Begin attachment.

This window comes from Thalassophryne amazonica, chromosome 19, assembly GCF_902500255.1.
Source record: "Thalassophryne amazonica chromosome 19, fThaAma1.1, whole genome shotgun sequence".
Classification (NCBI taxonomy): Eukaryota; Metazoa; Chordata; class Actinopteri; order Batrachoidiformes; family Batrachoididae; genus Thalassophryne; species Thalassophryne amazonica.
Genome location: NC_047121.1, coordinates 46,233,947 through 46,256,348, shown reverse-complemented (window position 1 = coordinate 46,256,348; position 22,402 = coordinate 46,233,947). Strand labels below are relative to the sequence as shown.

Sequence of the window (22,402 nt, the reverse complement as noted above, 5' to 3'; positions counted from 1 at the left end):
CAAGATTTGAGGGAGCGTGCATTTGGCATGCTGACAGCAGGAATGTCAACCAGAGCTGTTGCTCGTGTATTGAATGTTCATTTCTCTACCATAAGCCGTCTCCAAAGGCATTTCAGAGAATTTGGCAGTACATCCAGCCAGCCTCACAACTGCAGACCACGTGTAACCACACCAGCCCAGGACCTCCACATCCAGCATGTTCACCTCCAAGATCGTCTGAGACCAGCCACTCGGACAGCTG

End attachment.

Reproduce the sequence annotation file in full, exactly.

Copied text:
This window comes from Thalassophryne amazonica, chromosome 19, assembly GCF_902500255.1.
Source record: "Thalassophryne amazonica chromosome 19, fThaAma1.1, whole genome shotgun sequence".
Classification (NCBI taxonomy): Eukaryota; Metazoa; Chordata; class Actinopteri; order Batrachoidiformes; family Batrachoididae; genus Thalassophryne; species Thalassophryne amazonica.
Genome location: NC_047121.1, coordinates 46,233,947 through 46,256,348, shown reverse-complemented (window position 1 = coordinate 46,256,348; position 22,402 = coordinate 46,233,947). Strand labels below are relative to the sequence as shown.

Sequence of the window (22,402 nt, the reverse complement as noted above, 5' to 3'; positions counted from 1 at the left end):
CAAGATTTGAGGGAGCGTGCATTTGGCATGCTGACAGCAGGAATGTCAACCAGAGCTGTTGCTCGTGTATTGAATGTTCATTTCTCTACCATAAGCCGTCTCCAAAGGCATTTCAGAGAATTTGGCAGTACATCCAGCCAGCCTCACAACTGCAGACCACGTGTAACCACACCAGCCCAGGACCTCCACATCCAGCATGTTCACCTCCAAGATCGTCTGAGACCAGCCACTCGGACAGCTG